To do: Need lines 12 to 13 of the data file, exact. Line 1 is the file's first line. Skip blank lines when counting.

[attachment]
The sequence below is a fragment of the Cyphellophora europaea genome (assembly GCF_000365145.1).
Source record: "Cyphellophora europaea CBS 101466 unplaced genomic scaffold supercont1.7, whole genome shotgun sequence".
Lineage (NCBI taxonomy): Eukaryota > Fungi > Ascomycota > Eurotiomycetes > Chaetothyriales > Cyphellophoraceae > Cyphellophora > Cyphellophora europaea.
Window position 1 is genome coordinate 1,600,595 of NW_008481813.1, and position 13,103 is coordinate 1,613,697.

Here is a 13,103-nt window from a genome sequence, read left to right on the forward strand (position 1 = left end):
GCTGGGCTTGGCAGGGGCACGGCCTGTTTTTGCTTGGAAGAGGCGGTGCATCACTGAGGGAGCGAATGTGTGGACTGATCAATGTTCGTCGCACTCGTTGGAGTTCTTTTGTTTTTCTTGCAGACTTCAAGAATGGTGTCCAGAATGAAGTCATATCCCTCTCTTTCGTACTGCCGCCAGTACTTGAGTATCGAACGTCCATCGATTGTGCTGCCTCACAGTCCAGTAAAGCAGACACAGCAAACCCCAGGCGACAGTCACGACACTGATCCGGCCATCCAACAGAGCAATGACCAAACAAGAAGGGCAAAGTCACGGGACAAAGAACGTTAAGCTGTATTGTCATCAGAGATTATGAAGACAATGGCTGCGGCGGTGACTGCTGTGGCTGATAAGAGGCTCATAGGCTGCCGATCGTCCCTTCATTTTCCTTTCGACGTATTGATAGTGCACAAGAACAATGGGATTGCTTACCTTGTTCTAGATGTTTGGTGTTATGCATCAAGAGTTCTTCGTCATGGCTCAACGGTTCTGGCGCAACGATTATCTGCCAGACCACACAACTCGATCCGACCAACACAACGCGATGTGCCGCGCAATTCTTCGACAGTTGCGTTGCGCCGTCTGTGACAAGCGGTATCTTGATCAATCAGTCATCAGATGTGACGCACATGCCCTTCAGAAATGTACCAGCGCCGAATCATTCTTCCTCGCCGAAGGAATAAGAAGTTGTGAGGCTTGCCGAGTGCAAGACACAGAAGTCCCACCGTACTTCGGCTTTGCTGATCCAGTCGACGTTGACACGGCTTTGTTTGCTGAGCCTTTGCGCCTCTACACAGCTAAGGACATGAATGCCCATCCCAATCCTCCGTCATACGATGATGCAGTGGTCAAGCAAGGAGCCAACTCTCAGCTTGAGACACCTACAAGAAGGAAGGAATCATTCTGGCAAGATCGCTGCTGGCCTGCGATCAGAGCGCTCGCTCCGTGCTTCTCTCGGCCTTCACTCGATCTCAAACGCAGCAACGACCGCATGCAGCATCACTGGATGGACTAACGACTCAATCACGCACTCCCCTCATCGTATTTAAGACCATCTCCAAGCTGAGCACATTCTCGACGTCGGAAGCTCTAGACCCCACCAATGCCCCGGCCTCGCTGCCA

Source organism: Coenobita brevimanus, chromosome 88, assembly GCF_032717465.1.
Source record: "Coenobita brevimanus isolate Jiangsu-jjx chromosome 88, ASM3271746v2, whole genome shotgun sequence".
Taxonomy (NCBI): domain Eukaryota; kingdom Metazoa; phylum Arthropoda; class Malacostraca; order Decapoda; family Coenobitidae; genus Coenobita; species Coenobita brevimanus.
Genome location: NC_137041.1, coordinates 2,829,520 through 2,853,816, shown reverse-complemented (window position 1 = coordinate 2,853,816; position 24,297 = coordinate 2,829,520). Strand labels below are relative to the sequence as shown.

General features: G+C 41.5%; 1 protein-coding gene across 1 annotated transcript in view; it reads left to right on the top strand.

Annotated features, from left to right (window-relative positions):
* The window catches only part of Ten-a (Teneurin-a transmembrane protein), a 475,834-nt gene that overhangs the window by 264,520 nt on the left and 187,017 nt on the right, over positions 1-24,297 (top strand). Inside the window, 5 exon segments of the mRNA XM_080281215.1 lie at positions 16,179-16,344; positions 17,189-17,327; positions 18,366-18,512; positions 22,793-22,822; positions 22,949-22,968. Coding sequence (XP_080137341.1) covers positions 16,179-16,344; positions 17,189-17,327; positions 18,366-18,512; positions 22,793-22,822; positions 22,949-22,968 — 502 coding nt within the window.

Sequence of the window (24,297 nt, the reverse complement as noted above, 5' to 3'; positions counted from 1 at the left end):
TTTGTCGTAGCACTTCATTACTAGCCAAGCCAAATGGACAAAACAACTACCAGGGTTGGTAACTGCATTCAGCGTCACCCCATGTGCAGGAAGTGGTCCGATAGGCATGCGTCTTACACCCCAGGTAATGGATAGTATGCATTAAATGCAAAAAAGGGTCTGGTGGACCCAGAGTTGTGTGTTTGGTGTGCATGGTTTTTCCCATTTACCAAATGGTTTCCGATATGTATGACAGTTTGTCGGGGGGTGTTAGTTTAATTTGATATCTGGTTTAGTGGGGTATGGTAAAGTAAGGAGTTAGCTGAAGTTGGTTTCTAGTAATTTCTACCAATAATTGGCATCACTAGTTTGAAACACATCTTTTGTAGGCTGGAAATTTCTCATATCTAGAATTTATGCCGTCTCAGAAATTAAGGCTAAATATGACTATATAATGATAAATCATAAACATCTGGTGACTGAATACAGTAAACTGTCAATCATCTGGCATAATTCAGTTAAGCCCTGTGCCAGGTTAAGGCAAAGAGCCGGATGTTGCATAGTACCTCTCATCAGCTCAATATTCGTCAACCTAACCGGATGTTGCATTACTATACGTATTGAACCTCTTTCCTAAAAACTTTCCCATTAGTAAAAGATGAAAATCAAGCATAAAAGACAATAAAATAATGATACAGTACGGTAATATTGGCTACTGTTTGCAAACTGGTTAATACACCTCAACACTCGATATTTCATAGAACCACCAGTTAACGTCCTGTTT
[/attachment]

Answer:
Annotated features, from left to right (window-relative positions):
* The window catches only part of Ten-a (Teneurin-a transmembrane protein), a 475,834-nt gene that overhangs the window by 264,520 nt on the left and 187,017 nt on the right, over positions 1-24,297 (top strand). Inside the window, 5 exon segments of the mRNA XM_080281215.1 lie at positions 16,179-16,344; positions 17,189-17,327; positions 18,366-18,512; positions 22,793-22,822; positions 22,949-22,968. Coding sequence (XP_080137341.1) covers positions 16,179-16,344; positions 17,189-17,327; positions 18,366-18,512; positions 22,793-22,822; positions 22,949-22,968 — 502 coding nt within the window.